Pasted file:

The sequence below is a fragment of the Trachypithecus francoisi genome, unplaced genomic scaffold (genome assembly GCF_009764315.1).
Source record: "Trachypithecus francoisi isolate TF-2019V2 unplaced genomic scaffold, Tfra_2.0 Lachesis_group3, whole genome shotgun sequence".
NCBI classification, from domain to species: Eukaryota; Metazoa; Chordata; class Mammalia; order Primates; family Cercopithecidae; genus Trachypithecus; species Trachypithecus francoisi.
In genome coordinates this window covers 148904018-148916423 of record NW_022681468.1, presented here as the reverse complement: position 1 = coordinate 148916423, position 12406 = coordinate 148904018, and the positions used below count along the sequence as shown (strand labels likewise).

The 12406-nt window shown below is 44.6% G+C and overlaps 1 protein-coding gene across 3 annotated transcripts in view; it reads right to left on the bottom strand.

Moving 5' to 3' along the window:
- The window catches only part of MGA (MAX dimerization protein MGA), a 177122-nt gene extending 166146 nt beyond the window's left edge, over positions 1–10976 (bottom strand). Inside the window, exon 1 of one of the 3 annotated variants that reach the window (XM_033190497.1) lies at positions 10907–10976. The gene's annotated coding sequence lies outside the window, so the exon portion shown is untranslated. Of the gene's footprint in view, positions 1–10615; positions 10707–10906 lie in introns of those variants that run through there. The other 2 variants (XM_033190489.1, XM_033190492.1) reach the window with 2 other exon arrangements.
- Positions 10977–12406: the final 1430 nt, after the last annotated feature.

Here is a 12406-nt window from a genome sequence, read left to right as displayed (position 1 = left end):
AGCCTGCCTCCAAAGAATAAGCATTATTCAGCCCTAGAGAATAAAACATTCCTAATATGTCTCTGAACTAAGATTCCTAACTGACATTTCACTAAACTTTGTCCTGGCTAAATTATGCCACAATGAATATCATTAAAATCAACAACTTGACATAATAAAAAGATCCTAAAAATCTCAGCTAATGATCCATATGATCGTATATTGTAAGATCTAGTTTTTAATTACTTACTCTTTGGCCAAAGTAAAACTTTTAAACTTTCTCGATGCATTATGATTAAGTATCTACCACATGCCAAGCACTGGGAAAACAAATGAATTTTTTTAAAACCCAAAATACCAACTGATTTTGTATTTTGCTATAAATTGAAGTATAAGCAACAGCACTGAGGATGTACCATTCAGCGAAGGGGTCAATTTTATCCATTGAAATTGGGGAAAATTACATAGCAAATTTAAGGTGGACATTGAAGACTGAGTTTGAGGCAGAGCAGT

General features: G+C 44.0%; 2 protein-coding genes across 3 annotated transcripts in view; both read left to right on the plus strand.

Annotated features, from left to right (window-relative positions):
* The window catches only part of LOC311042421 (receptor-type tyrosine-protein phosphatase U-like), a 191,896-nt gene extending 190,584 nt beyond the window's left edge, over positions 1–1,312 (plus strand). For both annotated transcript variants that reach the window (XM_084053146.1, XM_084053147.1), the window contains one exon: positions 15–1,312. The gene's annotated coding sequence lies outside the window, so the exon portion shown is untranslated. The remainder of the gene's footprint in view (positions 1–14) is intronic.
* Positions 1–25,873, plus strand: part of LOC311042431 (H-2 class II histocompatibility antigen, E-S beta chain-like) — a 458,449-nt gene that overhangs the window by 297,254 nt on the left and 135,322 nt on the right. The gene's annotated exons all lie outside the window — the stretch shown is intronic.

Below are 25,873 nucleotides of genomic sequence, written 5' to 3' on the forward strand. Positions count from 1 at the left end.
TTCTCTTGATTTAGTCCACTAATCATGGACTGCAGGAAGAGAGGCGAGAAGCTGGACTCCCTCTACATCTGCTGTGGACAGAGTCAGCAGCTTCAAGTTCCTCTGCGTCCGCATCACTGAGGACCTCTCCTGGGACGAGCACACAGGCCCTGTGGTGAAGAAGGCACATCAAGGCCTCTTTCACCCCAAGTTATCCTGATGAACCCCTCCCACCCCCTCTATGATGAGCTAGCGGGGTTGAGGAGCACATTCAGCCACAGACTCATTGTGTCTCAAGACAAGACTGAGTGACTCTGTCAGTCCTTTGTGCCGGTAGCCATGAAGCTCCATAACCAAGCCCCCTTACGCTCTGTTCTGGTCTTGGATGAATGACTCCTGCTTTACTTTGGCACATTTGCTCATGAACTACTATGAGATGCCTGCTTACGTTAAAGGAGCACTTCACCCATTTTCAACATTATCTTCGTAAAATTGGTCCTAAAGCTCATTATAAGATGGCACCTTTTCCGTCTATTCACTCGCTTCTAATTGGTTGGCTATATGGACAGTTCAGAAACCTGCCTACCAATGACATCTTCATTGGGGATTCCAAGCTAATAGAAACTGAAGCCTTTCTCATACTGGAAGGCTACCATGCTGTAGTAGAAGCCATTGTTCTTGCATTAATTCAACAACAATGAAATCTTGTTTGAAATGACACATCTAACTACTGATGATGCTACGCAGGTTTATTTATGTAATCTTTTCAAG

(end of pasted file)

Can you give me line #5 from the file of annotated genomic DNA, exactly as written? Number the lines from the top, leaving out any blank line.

The 12406-nt window shown below is 44.6% G+C and overlaps 1 protein-coding gene across 3 annotated transcripts in view; it reads right to left on the bottom strand.